Are you supposed to have sex at work? I guess it depends on your profession, but for most of us the answer is “no.” Why then is corporate America obsessed with training about sex?
As described in several recent columns by Mike Adams, I was fired as a vendor by Cisco for my conservative beliefs about sex and marriage even though my beliefs were never expressed on the job. When a homosexual manager found out on the Internet that I had authored a book giving evidence that maintaining our current marriage laws would be best for society, he couldn’t tolerate me and requested I be fired. An HR executive canned me within hours without ever speaking to me. This happened despite the fact that the leadership and teambuilding programs I led always received high marks (even from the homosexual manager!).
How could an experienced HR professional commit such a blatant act of discrimination unless the Cisco culture was decidedly tilted left? Why didn’t Cisco’s relentless emphasis and training on “inclusion and diversity” serve to prevent this? Maybe it’s because “inclusion and diversity” means something different to corporate elites than to normal Americans. That’s why their training didn’t prevent the problem but actually created an environment of intolerance that led to the problem.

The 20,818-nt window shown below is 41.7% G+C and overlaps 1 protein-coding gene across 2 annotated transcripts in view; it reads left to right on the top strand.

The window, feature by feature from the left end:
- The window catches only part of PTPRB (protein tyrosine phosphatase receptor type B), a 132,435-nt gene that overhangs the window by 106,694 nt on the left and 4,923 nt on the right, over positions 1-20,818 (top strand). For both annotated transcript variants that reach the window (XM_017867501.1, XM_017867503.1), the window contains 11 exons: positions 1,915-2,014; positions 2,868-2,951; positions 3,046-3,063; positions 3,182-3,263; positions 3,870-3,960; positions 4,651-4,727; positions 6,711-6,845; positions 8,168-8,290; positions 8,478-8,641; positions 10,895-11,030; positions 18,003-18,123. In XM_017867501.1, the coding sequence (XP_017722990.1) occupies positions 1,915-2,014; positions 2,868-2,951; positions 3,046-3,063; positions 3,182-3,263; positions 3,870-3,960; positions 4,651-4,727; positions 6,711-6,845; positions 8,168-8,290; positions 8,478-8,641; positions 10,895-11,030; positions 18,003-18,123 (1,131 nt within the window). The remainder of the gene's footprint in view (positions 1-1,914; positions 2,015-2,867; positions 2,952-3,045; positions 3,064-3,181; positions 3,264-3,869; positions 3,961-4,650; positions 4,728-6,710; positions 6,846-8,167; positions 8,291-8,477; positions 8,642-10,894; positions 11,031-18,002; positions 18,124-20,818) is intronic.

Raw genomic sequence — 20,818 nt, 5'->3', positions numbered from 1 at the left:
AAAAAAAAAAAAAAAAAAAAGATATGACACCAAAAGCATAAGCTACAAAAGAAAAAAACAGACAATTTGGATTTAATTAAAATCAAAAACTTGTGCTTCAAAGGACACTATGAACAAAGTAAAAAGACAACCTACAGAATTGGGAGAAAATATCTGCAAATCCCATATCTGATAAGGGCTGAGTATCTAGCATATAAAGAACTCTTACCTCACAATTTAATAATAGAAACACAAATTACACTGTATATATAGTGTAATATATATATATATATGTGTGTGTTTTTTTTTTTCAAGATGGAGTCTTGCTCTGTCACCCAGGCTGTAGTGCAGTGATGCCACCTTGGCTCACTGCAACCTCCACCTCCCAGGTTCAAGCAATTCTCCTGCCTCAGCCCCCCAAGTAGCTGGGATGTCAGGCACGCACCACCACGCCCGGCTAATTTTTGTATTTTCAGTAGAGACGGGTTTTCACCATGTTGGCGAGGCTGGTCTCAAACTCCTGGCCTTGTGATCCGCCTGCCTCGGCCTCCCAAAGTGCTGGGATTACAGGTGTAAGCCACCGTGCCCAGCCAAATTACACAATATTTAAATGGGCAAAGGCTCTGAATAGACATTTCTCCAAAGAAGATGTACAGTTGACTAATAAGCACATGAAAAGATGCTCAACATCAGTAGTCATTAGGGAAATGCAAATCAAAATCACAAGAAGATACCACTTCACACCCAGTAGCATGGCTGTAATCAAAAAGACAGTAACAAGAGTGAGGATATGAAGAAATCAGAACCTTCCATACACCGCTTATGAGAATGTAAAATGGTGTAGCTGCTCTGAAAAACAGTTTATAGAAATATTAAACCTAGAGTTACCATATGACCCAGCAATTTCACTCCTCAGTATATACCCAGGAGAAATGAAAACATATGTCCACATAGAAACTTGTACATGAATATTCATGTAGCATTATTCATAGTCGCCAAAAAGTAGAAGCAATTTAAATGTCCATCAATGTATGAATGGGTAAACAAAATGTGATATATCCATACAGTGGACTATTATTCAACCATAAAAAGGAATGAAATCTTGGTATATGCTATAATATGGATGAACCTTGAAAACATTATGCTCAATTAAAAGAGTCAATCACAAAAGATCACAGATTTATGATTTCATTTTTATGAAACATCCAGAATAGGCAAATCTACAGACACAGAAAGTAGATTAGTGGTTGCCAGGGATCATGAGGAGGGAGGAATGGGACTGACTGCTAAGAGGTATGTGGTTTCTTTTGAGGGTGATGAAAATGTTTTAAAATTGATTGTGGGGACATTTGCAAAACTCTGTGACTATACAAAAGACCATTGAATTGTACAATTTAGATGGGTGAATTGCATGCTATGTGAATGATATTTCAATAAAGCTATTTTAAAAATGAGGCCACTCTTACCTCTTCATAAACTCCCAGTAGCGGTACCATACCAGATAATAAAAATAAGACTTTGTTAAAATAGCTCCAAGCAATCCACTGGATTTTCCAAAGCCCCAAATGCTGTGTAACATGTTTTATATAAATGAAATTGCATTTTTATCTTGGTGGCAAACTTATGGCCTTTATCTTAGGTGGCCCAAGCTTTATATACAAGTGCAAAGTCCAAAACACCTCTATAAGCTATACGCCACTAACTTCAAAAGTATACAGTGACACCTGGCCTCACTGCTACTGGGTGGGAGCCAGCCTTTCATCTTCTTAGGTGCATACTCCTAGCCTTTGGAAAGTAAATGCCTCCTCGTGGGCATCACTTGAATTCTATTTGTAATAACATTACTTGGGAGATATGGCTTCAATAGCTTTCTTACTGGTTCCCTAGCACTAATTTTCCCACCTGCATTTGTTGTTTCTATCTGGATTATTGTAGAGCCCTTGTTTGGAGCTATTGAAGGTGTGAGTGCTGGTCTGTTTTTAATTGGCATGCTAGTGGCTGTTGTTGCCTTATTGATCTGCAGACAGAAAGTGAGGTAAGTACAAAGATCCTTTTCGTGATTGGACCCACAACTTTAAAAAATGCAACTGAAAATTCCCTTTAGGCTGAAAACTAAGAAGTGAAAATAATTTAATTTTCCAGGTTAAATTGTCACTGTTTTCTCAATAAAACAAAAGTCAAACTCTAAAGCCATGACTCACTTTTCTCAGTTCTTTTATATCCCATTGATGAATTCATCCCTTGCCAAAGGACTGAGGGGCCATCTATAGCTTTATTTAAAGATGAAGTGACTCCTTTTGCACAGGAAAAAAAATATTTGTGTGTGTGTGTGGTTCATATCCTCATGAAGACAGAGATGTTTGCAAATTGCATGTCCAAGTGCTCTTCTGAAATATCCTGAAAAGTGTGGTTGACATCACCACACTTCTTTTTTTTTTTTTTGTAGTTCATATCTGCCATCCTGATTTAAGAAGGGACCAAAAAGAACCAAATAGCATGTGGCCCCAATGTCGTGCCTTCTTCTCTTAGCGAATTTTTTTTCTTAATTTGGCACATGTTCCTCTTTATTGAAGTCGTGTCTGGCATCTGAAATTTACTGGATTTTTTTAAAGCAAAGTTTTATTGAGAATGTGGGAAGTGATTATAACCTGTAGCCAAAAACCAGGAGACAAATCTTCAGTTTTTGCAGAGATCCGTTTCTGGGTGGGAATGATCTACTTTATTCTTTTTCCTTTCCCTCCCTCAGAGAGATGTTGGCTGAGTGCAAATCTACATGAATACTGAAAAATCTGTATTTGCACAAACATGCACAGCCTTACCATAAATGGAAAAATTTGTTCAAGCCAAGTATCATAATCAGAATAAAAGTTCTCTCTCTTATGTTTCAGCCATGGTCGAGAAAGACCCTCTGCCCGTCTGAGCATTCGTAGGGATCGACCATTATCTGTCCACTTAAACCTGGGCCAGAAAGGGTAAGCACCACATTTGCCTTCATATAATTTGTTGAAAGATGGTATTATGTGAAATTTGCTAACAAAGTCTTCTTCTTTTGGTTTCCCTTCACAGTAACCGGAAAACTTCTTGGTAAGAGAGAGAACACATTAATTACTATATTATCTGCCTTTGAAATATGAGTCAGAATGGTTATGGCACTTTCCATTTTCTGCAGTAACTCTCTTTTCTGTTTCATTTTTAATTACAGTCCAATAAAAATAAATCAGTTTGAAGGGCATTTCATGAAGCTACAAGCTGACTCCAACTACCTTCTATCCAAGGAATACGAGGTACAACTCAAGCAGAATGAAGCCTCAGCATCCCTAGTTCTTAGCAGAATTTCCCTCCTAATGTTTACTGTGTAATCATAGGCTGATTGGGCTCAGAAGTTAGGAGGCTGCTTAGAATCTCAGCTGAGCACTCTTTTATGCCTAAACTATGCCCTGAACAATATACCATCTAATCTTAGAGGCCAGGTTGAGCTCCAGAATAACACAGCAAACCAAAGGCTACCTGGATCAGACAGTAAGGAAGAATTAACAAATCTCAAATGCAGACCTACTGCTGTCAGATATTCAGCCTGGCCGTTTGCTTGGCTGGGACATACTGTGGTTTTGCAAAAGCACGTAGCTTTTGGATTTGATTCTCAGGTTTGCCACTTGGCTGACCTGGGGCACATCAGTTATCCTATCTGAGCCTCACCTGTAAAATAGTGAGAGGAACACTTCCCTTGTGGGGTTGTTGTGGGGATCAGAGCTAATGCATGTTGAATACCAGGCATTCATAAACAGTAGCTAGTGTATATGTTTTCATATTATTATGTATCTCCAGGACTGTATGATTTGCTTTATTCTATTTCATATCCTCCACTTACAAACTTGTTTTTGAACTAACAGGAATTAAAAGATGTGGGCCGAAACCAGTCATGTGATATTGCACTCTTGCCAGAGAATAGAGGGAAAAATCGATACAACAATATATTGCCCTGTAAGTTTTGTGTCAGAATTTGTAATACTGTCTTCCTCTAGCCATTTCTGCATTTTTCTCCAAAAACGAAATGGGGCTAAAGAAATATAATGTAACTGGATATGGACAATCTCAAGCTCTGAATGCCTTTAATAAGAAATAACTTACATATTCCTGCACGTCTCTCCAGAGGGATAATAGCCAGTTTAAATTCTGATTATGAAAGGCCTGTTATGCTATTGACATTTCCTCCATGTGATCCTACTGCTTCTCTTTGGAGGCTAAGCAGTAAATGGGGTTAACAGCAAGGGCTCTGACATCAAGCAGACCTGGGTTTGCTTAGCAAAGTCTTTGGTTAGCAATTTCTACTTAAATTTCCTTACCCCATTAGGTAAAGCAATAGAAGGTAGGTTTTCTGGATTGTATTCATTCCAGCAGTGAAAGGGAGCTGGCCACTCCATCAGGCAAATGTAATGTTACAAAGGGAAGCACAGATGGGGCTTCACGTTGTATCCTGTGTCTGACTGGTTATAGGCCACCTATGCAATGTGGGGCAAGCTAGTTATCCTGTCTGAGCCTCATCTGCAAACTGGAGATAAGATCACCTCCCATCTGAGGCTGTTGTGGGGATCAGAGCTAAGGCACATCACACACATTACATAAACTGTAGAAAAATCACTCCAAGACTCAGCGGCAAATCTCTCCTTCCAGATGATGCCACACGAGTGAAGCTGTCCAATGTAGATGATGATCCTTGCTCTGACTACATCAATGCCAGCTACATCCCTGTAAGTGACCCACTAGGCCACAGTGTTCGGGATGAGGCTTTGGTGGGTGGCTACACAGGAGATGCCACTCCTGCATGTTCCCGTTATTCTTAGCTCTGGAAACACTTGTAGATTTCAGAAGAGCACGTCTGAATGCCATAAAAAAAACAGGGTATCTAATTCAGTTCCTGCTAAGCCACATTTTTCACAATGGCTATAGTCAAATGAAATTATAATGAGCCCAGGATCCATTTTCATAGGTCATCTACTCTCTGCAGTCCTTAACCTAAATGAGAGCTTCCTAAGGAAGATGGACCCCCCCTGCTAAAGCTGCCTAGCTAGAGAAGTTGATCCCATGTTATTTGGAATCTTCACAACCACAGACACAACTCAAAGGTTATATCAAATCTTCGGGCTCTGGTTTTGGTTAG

Cisco’s chief “Inclusion and Diversity” officer, Ms. Marilyn Nagel, had trouble on the phone defining what “inclusion and diversity” actually means at Cisco, so she sent me several links from the Cisco website. As in our conversation, I found no specific definition on the website but plenty of platitudes, such as Cisco is committed to “valuing and encouraging different perspectives, styles, thoughts, and ideas.”
If that’s the case, then why not value my “perspectives, styles, thoughts and ideas?”
Because only certain perspectives, styles, thoughts and ideas are approved, you see. “Inclusion and diversity” to corporate elites actually means exclusion for those that don’t agree with the approved views. Whoops, there goes “diversity.”
Frank Turek is coauthor of I Don't Have Enough Faith to be an Atheist, and the author of Stealing from God: Why atheists need God to make their case. See more of his work at CrossExamined.org.